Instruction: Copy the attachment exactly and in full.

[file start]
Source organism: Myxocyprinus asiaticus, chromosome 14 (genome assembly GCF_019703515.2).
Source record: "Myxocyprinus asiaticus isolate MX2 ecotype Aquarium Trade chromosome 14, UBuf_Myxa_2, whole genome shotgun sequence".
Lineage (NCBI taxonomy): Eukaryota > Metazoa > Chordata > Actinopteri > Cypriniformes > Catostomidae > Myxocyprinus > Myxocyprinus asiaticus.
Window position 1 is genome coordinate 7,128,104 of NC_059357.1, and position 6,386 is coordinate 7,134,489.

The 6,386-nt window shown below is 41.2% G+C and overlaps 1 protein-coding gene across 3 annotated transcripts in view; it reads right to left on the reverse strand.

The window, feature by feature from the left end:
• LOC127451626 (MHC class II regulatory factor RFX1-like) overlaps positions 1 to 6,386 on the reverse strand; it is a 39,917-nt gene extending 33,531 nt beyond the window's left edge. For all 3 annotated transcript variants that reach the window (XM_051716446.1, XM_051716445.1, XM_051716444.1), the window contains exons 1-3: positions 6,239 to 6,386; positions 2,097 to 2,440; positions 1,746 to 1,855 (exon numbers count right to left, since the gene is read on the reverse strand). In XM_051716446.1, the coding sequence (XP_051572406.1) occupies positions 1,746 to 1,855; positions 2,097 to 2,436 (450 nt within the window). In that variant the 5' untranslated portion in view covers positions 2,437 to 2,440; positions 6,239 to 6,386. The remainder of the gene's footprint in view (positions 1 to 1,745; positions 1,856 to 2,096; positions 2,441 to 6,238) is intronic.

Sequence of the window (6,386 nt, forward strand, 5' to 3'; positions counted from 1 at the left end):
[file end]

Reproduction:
Source organism: Myxocyprinus asiaticus, chromosome 14 (genome assembly GCF_019703515.2).
Source record: "Myxocyprinus asiaticus isolate MX2 ecotype Aquarium Trade chromosome 14, UBuf_Myxa_2, whole genome shotgun sequence".
Lineage (NCBI taxonomy): Eukaryota > Metazoa > Chordata > Actinopteri > Cypriniformes > Catostomidae > Myxocyprinus > Myxocyprinus asiaticus.
Window position 1 is genome coordinate 7,128,104 of NC_059357.1, and position 6,386 is coordinate 7,134,489.

The 6,386-nt window shown below is 41.2% G+C and overlaps 1 protein-coding gene across 3 annotated transcripts in view; it reads right to left on the reverse strand.

The window, feature by feature from the left end:
• LOC127451626 (MHC class II regulatory factor RFX1-like) overlaps positions 1 to 6,386 on the reverse strand; it is a 39,917-nt gene extending 33,531 nt beyond the window's left edge. For all 3 annotated transcript variants that reach the window (XM_051716446.1, XM_051716445.1, XM_051716444.1), the window contains exons 1-3: positions 6,239 to 6,386; positions 2,097 to 2,440; positions 1,746 to 1,855 (exon numbers count right to left, since the gene is read on the reverse strand). In XM_051716446.1, the coding sequence (XP_051572406.1) occupies positions 1,746 to 1,855; positions 2,097 to 2,436 (450 nt within the window). In that variant the 5' untranslated portion in view covers positions 2,437 to 2,440; positions 6,239 to 6,386. The remainder of the gene's footprint in view (positions 1 to 1,745; positions 1,856 to 2,096; positions 2,441 to 6,238) is intronic.

Sequence of the window (6,386 nt, forward strand, 5' to 3'; positions counted from 1 at the left end):